The Albertina in Vienna numbers among the most important collections worldwide. Since 1805 it has been housed in one of the most magnificent Neo-Classicist palaces in Europe. Its name goes back to Duke Albert of Saxony-Teschen, the collection’s founder and son-in-law of Maria Theresa. Between 1802 and 1804, Duke Albert had the former Baroque town palace of Count Sylva-Tarouca extended by an impressive wing accommodating the staterooms, built by the Belgian architect Louis de Montoyer. Its exquisite furnishings in the style of Louis Seize were made in the royal workshops of the French court in Paris and Versailles. In 1822, Archduke Charles, Duke Albert’s adoptive son and heir, initiated the redesign of the Habsburg staterooms in the style of the French Empire, commissioning Joseph Danhauser to furnish the palace with precious furniture and elaborate parquet flooring. The stately historical appearance of the palace’s façades, added in 1867, is owed to Archduke Albrecht, Charles’ eldest son. Between 1895 and 1897 – the final phase of the palace’s refurbishment –Archduke Frederick, Albrecht’s nephew and adoptive son, commissioned the so-called Spanish Apartments, the only permanent residence of the Spanish royal family outside their native country.
The Hall of the Muses, the heart of the Habsburg staterooms, was used as a dining room and provided a festive setting for glamorous soirées and magnificent balls. It was illuminated by five superb crystal chandeliers, and an additional 258 candles attached to the rosette frieze running around the room bathed it in a sea of light. Precious stucco marble wall panelling and pillars, as well as gilded doors and ornaments, contribute to its impressive atmosphere. The hall’s name is derived from the cycle of figures Apollo and the Nine Muses. The larger-than-life sandstone figures, whose polished white surface is meant to simulate marble, were likewise designed by Joseph Klieber, who was inspired by the sculptor Antonio Canova when he conceived this work.
The Palais Eschenbach is an historical building located in the heart of Vienna, near the famous Ringstraβe, the most beautiful and magnificent boulevard in Vienna. Inaugurated by Emperor Franz Josef I of Austria in 1872, it was built in the clear style of Palladian classicism according to the design of the architect Otto Thienemann.
The "golden ballroom" with its impressive coffered ceiling, arcade arches and a number of marble pilasters does not only mirror the great era of the Strauss dynasty but also offers its visitors a truly astonishing acoustic experience.
The Museum of Military History, one of the most important history museums in the world, is situated right in the centre of the Arsenal. The Military History Museum was built according to plans of Ludwig Foerster and Theophil Hansen from 1850 to 1856 and was thus the first Viennese museum. The styles of this town’s oldest historic building range from Byzantine, Hispano-Moorish to Neo-Gothic. In five major sections the museum shows the history of the Habsburg Empire from the end of the 16th century until 1918 and Austria’s fate after the dissolution of the monarchy up to the year 1945.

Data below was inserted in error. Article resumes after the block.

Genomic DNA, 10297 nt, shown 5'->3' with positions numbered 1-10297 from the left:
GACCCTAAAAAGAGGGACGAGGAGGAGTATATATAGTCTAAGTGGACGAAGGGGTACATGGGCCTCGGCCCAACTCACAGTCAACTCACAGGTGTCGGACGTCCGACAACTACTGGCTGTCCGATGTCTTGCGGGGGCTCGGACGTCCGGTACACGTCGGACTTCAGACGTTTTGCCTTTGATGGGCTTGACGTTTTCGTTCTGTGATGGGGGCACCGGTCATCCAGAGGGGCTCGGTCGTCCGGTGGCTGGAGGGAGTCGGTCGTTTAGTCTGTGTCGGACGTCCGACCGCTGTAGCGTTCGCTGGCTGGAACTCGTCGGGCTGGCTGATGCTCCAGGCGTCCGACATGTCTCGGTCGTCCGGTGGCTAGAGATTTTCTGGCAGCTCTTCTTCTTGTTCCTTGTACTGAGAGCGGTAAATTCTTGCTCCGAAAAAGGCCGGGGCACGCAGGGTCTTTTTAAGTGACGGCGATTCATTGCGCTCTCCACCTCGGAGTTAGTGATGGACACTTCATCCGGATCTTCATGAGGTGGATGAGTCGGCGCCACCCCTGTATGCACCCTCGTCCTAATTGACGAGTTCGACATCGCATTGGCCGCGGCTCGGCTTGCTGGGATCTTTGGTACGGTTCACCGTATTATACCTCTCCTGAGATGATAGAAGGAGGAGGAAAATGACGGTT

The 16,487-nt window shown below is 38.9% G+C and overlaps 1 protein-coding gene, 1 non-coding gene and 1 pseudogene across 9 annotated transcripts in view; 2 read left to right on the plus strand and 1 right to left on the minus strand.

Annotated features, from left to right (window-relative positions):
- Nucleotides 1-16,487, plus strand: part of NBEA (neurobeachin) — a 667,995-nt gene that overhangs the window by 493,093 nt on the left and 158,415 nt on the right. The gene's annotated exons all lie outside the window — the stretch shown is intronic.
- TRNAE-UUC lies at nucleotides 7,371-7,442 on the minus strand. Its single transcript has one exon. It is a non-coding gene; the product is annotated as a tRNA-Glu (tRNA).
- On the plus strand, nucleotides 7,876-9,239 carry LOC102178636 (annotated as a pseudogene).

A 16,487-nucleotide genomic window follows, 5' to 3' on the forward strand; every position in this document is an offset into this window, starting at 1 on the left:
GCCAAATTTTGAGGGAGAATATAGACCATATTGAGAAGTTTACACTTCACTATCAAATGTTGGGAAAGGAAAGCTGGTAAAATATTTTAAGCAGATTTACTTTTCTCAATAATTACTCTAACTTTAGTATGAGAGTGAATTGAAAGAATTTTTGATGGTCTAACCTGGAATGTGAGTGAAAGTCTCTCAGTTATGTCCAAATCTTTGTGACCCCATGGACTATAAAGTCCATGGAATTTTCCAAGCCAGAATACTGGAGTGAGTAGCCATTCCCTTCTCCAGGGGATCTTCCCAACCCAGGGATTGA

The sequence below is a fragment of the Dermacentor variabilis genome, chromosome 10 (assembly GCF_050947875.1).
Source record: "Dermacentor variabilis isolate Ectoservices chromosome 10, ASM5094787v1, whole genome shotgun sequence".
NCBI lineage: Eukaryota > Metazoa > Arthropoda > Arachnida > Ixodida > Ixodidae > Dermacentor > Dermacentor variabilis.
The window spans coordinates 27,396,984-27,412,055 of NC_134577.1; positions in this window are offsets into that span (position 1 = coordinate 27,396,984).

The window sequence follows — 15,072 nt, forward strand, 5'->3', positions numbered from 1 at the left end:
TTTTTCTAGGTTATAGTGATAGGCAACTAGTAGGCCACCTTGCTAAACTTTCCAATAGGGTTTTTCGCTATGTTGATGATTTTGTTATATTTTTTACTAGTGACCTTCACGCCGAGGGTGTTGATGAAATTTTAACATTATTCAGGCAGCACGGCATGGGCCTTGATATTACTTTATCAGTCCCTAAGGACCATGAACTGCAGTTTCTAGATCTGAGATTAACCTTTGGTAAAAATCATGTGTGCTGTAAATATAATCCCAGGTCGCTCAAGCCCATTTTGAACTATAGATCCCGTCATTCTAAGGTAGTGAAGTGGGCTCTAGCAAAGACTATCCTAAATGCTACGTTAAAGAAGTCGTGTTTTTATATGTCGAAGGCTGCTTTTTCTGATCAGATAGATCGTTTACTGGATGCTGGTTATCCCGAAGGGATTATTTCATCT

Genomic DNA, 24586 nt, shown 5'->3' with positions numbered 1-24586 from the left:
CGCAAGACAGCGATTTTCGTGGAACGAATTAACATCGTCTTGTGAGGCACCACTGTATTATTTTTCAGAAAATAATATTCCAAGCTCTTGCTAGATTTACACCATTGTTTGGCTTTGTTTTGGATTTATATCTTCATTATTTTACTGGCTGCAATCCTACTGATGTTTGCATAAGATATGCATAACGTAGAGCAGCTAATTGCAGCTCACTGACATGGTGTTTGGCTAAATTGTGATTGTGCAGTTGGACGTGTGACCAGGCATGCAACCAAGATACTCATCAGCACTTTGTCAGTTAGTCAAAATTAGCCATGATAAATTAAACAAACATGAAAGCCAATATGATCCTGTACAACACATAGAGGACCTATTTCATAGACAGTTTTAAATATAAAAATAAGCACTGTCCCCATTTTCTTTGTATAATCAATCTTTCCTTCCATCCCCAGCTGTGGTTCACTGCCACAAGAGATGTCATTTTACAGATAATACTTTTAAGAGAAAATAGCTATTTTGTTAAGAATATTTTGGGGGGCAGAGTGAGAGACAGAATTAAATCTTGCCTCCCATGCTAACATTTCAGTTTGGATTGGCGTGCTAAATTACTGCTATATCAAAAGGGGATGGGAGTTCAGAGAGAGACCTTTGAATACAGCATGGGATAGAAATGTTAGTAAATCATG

A picture may only incompletely review the fascination of this hall. You have to reside in the hall and let the frescos of Carl v. Blaas, the pompous dome and the architectural brilliance put an impression on you.
The Natural History Museum and the Museum of Fine Arts were commissioned by Emperor Franz Joseph I (1830 – 1916) and designed by the architects Gottfried Semper (1803 – 1879) and Carl Hasenauer (1833 – 1894). The two museums have identical exteriors and face each other. They were originally designed to be part of a much larger project – an Imperial Forum – which was never realized in full. Work on the Natural History Museum lasted from 1871 until 1881. On August 10, 1889 Emperor Franz Joseph I himself officially opened the museum. Its façade, designed by Gottfried Semper, shows figures and statues representing progress in the field of natural sciences and the power of nature. Below the dome, the imperial dedication in golden letters reads: “To the realm of nature and its exploration”.
Through an opening in the intricately decorated ceiling visitors can look up about 40m into the dome. Around this opening there are portraits of important natural scientists and collectors from many centuries, including the first director of the Natural History Museum, Ferdinand von Hochstetter, and Johann Natterer. Rare precious stones and other valuable materials were used to decorate the interior. The white marble on the floor comes from Carrara; the black limestone is from Belgium. The walls are covered in plaster imitation marble.